1. Eliminate poverty and bridge the gap between the rich and the poor

2. Ensure fulfillment of the basic needs of every citizen, regardless of their faith or gender

3. Help those who are at risk of falling into error

4. Freeing of slaves and those struggling under loans

5. Helping anyone affected by calamity or struck by tragedy

During the life of the Holy Prophetsa, the primary sources of income for Bait-ul-Mal were Zakat, war spoils, land taxes and gifts from the neighbouring governments, the details of which are beyond the scope of this article. It is, however, imperative to mention that compulsory monetary measures in Islam are not limited to Zakat or the spoils of war.

Based on society’s needs at the time, the Imam or Khalifa of time is free to establish a call for further donations. Examples of such can be seen during the period of Khulafa-e-Rashideen, such as the establishment of ushr (custom duty on imports) by Hazrat Umarra. Other non-Zakat based compulsory measures established during early Islam, such as fitrana, also formed sources of revenue of Bait-ul-Mal.

Initially, Bait-ul-Mal was a small room in the newly established Masjid al-Nabawi. This room was under the observation of Hazrat Bilalra. He was responsible for the state’s financial operations and those of the Holy Prophet’ssa household. A general impression among Muslims is that the Holy Prophetsa would not hold on to any income obtained and distribute it the same day; this understanding is only partially correct.

Medina was an established state with government expenditures. It catered to the needs of her citizens, in addition to funding and hosting delegations. Bait-ul-Mal funded the expenses arising from these operations. The Holy Prophetsa implemented the teachings of the Holy Quran with such excellence that the Quran itself bears witness:

“And we have not sent you [O Muhammad] except as a mercy to the worlds.”

To capture the ihsan of the Holy Prophetsa would be akin to capturing the oceans of the world in words – an impossible feat. Whether it was praying for the deceased folks of the Jewish faith, caring for the ill, helping carry items across town, forgiving the prisoners of war in exchange for teaching the children how to read, the Holy Prophetsa set exemplary standards in every aspect of life. This author finds it a daunting task to begin setting the tone of his benevolence regarding his welfare efforts, sufficient to quote the testimonial of the Holy Quran (Ch.33: V.22) that “you have in the Prophet of Allah an excellent model… ”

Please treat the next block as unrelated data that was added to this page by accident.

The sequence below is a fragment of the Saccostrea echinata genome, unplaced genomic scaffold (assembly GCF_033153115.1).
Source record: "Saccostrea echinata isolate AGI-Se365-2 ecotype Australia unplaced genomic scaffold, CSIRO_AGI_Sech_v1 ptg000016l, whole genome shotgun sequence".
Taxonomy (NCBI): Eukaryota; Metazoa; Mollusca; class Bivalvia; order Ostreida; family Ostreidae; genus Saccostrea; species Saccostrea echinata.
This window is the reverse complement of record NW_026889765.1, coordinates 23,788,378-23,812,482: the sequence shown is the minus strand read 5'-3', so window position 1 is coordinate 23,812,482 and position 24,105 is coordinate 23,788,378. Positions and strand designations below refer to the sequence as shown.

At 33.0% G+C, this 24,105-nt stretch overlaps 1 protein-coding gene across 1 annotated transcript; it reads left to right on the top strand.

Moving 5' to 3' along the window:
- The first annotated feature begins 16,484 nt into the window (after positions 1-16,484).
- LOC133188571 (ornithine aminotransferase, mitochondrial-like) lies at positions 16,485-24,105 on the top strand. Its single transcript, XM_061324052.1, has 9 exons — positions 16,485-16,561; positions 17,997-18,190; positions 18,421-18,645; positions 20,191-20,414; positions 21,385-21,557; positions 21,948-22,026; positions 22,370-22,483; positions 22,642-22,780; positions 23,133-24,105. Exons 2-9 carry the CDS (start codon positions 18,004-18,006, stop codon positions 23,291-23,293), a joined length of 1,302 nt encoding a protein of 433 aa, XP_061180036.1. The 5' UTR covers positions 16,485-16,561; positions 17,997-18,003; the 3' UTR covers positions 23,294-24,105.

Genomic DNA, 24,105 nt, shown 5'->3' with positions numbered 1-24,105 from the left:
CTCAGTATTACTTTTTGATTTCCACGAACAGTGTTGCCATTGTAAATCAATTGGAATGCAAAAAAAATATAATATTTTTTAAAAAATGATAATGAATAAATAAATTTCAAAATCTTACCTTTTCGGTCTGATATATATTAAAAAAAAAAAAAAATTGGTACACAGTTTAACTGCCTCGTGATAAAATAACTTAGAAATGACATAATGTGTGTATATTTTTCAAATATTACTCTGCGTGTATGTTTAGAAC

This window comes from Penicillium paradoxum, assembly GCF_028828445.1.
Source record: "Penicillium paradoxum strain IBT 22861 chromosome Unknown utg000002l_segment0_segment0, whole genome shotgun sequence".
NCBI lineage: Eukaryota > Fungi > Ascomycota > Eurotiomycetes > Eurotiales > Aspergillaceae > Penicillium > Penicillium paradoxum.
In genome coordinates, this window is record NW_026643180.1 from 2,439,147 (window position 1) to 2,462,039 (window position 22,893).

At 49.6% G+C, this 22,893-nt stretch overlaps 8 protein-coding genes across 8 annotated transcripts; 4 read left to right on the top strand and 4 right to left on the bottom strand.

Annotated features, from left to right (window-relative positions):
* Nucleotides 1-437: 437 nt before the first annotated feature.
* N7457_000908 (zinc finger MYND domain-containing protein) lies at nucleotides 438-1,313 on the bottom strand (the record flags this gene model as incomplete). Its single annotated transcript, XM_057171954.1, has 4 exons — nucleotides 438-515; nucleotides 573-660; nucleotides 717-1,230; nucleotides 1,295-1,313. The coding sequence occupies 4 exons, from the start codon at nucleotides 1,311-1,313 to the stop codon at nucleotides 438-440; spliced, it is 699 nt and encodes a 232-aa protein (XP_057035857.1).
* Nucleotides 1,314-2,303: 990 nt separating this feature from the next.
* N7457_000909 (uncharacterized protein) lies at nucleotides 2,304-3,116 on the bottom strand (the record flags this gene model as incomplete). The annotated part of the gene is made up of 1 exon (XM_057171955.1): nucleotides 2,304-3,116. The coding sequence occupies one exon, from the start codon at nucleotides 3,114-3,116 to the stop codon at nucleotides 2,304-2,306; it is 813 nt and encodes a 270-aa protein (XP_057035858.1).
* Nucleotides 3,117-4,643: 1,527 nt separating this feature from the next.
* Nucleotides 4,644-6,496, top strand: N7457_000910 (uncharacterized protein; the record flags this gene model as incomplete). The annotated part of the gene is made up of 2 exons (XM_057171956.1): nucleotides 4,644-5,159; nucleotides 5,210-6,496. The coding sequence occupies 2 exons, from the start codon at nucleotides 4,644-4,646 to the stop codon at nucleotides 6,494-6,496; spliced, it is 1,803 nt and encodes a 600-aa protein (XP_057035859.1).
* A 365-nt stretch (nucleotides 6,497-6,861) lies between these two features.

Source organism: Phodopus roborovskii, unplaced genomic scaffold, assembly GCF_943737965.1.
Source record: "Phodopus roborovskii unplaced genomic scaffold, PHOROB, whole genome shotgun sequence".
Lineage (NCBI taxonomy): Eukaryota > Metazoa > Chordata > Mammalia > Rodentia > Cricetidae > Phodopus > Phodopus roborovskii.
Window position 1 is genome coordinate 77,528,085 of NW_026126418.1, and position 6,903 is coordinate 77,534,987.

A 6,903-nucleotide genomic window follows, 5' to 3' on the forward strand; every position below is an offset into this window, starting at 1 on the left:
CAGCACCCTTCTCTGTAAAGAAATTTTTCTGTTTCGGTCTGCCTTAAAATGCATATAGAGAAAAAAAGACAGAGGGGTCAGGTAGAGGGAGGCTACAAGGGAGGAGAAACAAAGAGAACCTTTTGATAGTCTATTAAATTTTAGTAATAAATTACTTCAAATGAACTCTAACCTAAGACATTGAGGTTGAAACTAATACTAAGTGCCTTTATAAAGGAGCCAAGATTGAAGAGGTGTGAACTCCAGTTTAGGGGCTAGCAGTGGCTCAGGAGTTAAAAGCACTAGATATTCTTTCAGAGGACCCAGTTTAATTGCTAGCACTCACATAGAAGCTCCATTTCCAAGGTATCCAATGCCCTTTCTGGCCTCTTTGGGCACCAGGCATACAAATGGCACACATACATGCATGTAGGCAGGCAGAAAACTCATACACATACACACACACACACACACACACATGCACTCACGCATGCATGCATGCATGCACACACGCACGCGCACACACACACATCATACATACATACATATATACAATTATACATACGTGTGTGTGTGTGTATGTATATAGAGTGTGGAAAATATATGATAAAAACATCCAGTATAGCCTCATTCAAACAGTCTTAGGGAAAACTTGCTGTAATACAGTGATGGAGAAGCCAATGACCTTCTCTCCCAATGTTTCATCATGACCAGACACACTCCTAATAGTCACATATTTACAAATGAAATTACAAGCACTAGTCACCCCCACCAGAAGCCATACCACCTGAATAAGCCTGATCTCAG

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After the Holy Prophetsa passed, Hazrat Abu Bakrra faced many challenges upon his election as the Khalifa. Many prominent tribes, such as Banu Hanifa and Banu Tamim, refused to pay Zakat, rejecting it as one of Islam’s pillars. They promoted this mutinous belief, encouraged smaller tribes to join the rebellion and threatened to attack the Muslim state of Medina.

The young administration, still in infancy, decided to defend her rights as a state. Hazrat Abu Bakrra understood Zakat’s significance as a religious duty and an integral part of the state fiscal policy. Hence, he fought the rebels. His decision to defend the state preserved Zakat’s dignity and solidified the position of Medina as a unified state.

Owing to the soundness of this decision, when the Umayyads seized power after the demise of Hazrat Alira, the system of Zakat was well established, being administered by Bait-ul-Mal. These rebellious wars are collectively termed as the ridda wars (wars of apostasy). They include the wars against the aggressive tribes with no previous interaction with Islam (such as Sajah, Musaylima and Tulayha).